Of course, given the nature of the biz, even after all your hard work, there still could be a few...


Turn and face the strain. If changes upset you, reconsider your line of work. One of radio's strengths is flexibility, and one of its attractions is free alterations. Advertisers know this, they exploit it, and there's not much you can do about it. If paying for production were standard practice, maybe clients would pay more attention. But it isn't, and they don't. However, you can save yourself time and energy by making a point of finding out why changes are being called for. If one of your salespeople continually asks for revisions, and you suspect it's because he is slack or unfocused, ask that his clients approve scripts before production. Be prepared for whining, though. For maxi-mum political impact, make sure the Sales Manager is party to this request. In fact, try to make the Sales Manager your ally in everything you do. He or she can get the sales staff's attention better than you can, and the manager's help is much more likely to effect the ch-ch-ch-changes you're trying to bring about. By the way, don't be afraid to use "WOG" on the sales staff. That's "Wrath of God." Strive too hard to be an obliging, nice guy, and instead you become Mr. Doormat. Above all, provide great service, but let the problem children know that their livelihood depends on getting with your program. I'm not talking Prima Donna here, just good business based on professionalism and efficient communication.

Can't have a well-rounded look at sales without touching on spec spots, can we? Don't you love 'em? (SFX: Big crowd boo!) Specs are one of those necessary evils in radio life, and while there's no arguing they can be effective in moving a prospective client from a position of "no" to "maybe," the fact is, most specs never see daylight. It's a shame because they're often your best work, written as they are, to convert skeptics. Don't get mad, get even by creating an "idea bank." You've seen this suggestion in the RAP pages before, and I wholeheartedly second the motion. Instead of making a custom spot for every spec request, write these spots generic to the category. Clever to be sure, but not too specific. If Joe's Grill doesn't buy your idea, do a quick rewrite and it's presentable to Josephine's Bistro, or Jose's Taco Grande. You think radio advertising stars like Dick Orkin make a custom spot for every single client? For AT&T, you bet. But for Guiseppi's Leaning Tower of Pizza in Your Town, you may be hearing one of his syndicated restaurant ads that air all across America.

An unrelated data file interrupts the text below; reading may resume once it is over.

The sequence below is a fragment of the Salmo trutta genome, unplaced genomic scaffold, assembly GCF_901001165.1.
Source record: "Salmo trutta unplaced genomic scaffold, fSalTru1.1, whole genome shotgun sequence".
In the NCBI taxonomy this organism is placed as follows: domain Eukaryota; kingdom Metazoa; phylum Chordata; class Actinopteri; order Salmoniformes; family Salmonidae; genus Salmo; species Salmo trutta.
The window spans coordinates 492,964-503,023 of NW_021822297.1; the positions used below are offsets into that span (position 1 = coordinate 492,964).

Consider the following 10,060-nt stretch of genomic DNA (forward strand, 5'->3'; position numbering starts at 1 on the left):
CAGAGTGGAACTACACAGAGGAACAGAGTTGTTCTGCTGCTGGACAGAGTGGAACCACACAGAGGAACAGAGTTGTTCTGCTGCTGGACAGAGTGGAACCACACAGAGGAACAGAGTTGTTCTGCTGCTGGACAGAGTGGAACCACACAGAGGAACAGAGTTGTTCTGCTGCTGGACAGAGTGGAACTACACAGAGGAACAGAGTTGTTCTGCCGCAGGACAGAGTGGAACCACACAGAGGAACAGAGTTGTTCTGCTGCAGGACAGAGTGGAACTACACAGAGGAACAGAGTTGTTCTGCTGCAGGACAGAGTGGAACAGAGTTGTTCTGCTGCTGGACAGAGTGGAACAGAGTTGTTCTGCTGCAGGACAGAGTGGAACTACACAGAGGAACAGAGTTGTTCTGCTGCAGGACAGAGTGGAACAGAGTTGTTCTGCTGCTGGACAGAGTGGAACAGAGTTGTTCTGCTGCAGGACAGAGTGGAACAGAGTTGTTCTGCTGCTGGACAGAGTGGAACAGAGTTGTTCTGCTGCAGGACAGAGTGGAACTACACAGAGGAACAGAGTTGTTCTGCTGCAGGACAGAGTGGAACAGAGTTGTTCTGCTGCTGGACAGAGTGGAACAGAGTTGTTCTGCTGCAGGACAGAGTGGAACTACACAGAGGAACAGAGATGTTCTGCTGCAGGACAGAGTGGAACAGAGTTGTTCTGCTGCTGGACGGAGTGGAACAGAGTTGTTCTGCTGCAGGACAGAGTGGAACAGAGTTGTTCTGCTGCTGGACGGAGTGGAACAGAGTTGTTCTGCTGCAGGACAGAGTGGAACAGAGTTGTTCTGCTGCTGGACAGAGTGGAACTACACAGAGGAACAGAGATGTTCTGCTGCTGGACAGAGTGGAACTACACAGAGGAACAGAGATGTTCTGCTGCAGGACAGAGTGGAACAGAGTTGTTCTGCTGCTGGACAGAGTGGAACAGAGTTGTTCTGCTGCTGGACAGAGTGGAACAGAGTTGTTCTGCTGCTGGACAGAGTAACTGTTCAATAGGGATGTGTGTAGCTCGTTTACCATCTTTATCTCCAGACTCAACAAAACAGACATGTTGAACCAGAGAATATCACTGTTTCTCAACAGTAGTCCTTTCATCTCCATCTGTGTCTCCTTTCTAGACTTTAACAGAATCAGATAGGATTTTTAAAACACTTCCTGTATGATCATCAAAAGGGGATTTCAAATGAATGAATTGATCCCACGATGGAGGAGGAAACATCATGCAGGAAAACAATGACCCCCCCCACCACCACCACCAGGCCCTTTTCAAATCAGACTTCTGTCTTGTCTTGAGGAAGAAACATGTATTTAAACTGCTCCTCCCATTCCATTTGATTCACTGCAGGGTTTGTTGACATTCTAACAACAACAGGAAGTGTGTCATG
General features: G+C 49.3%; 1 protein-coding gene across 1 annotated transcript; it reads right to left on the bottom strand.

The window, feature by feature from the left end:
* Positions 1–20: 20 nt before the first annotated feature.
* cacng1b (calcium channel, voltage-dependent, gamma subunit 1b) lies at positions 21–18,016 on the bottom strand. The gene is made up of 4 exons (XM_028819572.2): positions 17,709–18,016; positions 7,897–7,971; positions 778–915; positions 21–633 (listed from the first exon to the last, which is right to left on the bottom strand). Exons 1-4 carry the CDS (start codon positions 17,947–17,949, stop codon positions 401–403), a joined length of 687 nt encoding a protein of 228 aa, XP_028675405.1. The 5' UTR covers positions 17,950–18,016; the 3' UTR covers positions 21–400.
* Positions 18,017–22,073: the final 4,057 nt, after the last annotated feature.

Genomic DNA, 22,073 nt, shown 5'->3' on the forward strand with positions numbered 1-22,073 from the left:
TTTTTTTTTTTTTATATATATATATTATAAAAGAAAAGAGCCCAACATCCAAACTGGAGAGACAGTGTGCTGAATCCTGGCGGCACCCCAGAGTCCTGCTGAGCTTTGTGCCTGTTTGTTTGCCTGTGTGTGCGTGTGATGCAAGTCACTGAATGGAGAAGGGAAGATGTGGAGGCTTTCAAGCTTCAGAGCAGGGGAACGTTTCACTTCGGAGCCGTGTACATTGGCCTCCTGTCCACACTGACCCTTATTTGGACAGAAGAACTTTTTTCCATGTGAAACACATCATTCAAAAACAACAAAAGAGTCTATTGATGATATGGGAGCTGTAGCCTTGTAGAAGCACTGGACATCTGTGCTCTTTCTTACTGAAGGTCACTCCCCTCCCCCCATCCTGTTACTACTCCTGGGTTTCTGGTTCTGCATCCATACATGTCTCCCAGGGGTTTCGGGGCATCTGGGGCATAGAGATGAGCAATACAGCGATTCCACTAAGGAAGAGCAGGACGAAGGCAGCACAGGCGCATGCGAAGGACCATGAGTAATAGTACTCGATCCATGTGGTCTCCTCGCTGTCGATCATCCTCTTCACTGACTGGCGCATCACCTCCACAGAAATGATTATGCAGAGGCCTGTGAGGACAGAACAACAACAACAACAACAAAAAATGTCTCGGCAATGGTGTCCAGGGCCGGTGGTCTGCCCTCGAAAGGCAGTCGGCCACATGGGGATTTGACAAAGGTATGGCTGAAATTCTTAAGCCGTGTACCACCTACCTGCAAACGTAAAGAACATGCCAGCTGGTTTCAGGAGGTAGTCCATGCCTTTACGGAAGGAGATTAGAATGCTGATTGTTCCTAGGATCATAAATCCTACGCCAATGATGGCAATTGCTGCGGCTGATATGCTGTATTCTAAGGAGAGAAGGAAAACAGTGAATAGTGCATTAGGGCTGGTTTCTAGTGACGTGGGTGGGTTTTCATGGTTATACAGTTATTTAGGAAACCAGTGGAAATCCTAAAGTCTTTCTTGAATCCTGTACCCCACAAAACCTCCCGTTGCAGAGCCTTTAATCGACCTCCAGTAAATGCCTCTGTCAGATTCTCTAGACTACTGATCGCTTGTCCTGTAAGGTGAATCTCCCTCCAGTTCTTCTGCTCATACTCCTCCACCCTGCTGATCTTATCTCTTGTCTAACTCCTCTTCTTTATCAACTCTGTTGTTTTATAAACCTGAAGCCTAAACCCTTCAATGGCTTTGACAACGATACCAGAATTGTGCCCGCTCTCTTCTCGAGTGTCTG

Once a month sit in on a general sales meeting. Why? Because sales thinks what you do is magic. And like magic, they have no idea how it works. (Funny thing is, we're all "creative geniuses." It's just that some have learned to tap into it and others haven't.) It pays for you to explain your creative process to the sales staff, especially your need for time, because when it comes to developing a great idea, there's nothing like it. When sales asks you to be a genius and come up with something "totally new and different, something that breaks through the clutter," make certain you get the time you need to let your unconscious do its thing, because that's where this stuff called "genius" resides. They have to understand that when they (or their clients) demand this breakthrough work by "five this afternoon," chances are you're going to go with the very first idea that pops into your head, good bad or ugly. That's truly dangerous. Now, I can write what I call a "cookie cutter" ad in no time flat -- a cliché-soaked no-brainer that will walk and talk like a radio spot and get the job done. Unfortunately, it'll even fool some of the people some of the time. But, if you're a pro who takes pride in your craft (and your subscription to RAP is a pretty good indication that you are), you'll agree with me that this is unsatisfying. Whether or not it can be done, real professionals want to make a masterpiece every time. But rather than agonize over it, I tell the AE, "Look, you can have prime rib or you can have a Quickie Burger for the same price; the choice is yours." You'll quickly find out who eats what, and you'll be able to "cook" accordingly.

Whether or not we realize it, we're all salespeople ourselves -- writers, producers, and voice talents who deliver promos and spots that attempt to motivate, to persuade...to sell. It's like one team with offense and defense, or one body with two arms. So let's dispense with the Us and Them mentality, with the "underappreciated" whining, and use our noodles, our psychology, our own sales and managerial skills to get what we need from our co-workers on the sales staff. Since it's really about respect, Aretha might say demand respect and you get it. Beg for it and you don't.

Have a great New Year, RAP-pers, and may your cume zoom.


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  • The R.A.P. Cassette - December 1999

    Production demo from interview subject, Shawn Kelly, Clear Channel Communications, Albuquerque, NM; plus more imaging, promos and commercials from Stephen...